We are delighted to announce the publication of The State of the World’s Sea Turtles—SWOT Report, Vol. XII, now available online and in print.
The twelfth volume of SWOT Report features the first comprehensive maps of sea turtle nesting beaches and satellite tracking data for all of Africa and the southwest Indian Ocean. These elaborate maps were created in collaboration with dozens of individuals and institutions working throughout Africa, and feature sea turtle nesting data from 253 nesting sites, and from 294 satellite-tracked sea turtles. The maps are accompanied by a region-by-region overview of the sea turtle situation in Africa, written by sea turtle experts working throughout the continent.
Beyond the special feature on Africa, SWOT Report, Vol. XII explores a range of important and current issues in sea turtle research and conservation. Article topics include: the status of the loggerhead turtle; the impacts of urbanization on turtle habitats in West-Central Africa; the international trade in hawksbill turtle shell; how traditional taboos have helped save sea turtles in Ghana; and more.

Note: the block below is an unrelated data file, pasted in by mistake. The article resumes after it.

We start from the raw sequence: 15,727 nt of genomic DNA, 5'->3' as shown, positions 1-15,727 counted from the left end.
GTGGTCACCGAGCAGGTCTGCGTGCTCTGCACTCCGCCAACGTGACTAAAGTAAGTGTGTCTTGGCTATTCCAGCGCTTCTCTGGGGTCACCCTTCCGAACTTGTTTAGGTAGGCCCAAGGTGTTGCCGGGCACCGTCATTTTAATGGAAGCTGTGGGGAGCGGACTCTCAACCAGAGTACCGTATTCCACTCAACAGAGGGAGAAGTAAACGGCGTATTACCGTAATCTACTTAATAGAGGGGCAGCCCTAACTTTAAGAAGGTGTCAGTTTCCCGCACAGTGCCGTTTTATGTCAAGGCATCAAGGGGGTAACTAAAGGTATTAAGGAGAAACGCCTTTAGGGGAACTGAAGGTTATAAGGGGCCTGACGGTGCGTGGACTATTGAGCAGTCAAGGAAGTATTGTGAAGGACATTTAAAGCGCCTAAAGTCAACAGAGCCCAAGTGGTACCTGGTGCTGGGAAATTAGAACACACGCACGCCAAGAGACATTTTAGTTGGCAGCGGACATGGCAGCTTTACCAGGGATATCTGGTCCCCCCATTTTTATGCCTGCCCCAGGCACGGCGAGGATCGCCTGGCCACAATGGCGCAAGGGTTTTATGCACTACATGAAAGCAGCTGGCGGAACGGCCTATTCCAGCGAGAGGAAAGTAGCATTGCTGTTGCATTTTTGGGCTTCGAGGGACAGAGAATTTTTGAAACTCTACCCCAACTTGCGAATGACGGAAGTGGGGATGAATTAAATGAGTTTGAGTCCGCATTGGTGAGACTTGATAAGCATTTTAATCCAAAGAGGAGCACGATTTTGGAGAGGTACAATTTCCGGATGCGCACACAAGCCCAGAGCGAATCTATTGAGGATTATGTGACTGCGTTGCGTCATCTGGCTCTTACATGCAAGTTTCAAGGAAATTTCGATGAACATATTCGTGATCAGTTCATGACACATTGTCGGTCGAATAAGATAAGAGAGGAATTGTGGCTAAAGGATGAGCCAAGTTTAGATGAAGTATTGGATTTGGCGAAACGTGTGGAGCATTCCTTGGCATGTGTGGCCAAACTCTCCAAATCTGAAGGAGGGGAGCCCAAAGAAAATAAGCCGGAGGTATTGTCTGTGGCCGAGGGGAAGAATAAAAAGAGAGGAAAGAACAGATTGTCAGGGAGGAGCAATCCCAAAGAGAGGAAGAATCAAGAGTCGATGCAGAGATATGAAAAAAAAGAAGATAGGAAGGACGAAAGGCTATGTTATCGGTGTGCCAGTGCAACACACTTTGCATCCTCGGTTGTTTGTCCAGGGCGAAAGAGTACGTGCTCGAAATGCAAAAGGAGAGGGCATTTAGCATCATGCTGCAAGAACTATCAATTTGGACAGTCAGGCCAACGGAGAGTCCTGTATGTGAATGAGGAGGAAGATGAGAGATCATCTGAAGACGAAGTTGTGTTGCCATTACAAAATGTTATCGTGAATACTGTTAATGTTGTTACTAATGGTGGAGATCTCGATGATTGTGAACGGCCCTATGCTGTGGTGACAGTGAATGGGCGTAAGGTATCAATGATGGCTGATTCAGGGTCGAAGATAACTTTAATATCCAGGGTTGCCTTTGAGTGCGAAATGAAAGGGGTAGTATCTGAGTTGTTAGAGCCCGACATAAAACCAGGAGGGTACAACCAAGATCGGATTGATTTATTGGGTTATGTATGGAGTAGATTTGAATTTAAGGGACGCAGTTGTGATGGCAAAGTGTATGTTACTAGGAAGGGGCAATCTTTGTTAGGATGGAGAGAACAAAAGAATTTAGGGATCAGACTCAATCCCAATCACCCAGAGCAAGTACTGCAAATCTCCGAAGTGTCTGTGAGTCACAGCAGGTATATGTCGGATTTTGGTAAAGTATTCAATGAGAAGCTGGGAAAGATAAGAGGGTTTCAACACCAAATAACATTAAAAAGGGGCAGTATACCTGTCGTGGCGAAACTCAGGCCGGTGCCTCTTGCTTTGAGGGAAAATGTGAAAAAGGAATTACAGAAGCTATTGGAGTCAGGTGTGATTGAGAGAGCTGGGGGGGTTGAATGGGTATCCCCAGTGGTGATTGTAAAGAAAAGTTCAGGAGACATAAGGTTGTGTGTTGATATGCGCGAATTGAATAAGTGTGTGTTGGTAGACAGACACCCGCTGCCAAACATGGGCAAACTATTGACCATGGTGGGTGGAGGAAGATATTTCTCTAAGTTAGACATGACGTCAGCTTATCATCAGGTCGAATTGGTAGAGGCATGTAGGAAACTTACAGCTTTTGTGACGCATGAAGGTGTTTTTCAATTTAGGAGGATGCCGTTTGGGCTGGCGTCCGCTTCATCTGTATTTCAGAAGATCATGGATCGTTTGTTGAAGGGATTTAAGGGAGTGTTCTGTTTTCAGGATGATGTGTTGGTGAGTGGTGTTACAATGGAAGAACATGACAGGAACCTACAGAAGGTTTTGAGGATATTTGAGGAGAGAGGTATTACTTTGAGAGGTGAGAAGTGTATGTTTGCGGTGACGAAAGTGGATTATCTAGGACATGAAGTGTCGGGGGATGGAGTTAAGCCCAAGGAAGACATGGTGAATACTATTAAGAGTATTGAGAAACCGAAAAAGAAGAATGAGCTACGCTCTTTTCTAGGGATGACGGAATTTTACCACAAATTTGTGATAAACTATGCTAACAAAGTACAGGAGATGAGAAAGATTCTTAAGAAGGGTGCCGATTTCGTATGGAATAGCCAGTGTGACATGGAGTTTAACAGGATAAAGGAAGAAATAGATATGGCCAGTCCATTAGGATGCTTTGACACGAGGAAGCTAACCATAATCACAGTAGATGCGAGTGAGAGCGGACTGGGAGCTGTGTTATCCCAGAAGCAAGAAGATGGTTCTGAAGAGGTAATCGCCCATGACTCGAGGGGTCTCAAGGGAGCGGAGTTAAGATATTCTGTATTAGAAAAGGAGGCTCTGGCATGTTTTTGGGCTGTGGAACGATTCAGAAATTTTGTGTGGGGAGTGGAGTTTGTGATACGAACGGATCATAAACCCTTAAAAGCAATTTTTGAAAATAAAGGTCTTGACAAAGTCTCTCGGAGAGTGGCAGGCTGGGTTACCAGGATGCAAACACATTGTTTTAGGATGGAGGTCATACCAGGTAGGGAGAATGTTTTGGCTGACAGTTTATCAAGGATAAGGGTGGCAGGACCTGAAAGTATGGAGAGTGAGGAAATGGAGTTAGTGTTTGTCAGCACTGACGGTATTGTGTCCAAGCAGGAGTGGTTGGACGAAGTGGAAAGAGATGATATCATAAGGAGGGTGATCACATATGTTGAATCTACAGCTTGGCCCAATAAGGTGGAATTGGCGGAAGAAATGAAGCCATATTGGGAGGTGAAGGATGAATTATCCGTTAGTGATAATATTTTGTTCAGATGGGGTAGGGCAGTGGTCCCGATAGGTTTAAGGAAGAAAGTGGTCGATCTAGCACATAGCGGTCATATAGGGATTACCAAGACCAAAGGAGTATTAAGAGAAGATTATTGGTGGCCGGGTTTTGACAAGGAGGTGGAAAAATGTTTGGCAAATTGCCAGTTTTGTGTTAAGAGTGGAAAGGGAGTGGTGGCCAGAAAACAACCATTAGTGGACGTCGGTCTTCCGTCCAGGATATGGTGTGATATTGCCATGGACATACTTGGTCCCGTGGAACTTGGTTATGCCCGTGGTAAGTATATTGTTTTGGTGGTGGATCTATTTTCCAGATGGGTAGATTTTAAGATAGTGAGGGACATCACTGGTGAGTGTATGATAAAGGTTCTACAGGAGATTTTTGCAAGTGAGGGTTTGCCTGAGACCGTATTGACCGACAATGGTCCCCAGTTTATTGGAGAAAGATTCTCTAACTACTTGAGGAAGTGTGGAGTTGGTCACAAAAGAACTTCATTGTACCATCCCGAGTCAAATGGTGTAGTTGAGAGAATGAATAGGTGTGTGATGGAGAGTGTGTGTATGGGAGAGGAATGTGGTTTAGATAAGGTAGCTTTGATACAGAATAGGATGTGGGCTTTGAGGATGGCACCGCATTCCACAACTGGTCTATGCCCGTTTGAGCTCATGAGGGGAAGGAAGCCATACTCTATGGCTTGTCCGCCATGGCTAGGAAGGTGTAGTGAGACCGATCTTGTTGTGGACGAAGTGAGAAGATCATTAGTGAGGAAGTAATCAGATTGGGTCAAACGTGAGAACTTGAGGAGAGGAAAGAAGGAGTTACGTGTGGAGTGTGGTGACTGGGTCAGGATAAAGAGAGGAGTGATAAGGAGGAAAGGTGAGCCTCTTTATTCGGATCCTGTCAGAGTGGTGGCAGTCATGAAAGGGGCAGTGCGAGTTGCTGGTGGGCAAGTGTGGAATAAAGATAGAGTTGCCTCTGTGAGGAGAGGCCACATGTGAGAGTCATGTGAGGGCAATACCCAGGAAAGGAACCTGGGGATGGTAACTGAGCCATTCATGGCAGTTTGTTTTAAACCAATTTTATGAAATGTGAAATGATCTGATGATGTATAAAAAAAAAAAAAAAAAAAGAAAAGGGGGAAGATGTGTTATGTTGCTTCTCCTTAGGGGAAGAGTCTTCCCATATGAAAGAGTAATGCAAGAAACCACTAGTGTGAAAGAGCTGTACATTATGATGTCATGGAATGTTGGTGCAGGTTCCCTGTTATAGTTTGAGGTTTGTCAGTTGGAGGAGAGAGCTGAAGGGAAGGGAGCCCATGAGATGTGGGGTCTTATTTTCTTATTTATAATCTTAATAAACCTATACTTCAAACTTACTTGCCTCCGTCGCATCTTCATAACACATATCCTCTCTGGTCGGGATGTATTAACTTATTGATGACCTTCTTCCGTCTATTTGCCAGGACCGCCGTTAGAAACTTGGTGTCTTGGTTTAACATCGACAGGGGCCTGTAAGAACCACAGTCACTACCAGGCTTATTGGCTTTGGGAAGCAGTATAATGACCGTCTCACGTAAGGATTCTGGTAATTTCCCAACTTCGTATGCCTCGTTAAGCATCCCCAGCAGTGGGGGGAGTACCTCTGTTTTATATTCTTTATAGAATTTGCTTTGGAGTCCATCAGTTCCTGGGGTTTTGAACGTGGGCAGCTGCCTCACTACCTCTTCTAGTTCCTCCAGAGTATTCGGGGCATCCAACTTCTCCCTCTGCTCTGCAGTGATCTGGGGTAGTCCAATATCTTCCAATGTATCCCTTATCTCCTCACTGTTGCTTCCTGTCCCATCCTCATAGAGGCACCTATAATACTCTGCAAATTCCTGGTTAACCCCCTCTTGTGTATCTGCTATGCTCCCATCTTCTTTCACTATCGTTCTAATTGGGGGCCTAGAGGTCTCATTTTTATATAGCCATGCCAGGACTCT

The State of the World’s Sea Turtles (SWOT) Program was honored at the 37th Annual Symposium on Sea Turtle Biology and Conservation in Las Vegas, NV, USA with the International Sea Turtle Society’s “Champions Award.” The award recognizes the SWOT Program’s significant contributions to global sea turtle research and conservation over the past 14 years. In particular, SWOT was recognized for its efforts to convene people and projects worldwide in pursuit of a common mission to understand and conserve sea turtles and their habitats everywhere.
Special thanks go to the many hundreds of individuals and institutions worldwide who have contributed to the SWOT Program since 2003—we share this award with all of you—the SWOT Team!
Brian Hutchinson is Oceanic Society's vice president of outreach, co-founder of the State of the World's Sea Turtles Program, and program officer of the IUCN-SSC Marine Turtle Specialist Group. Brian holds a B.A. in zoology from Connecticut College, and has been working to advance global marine conservation for more than a decade.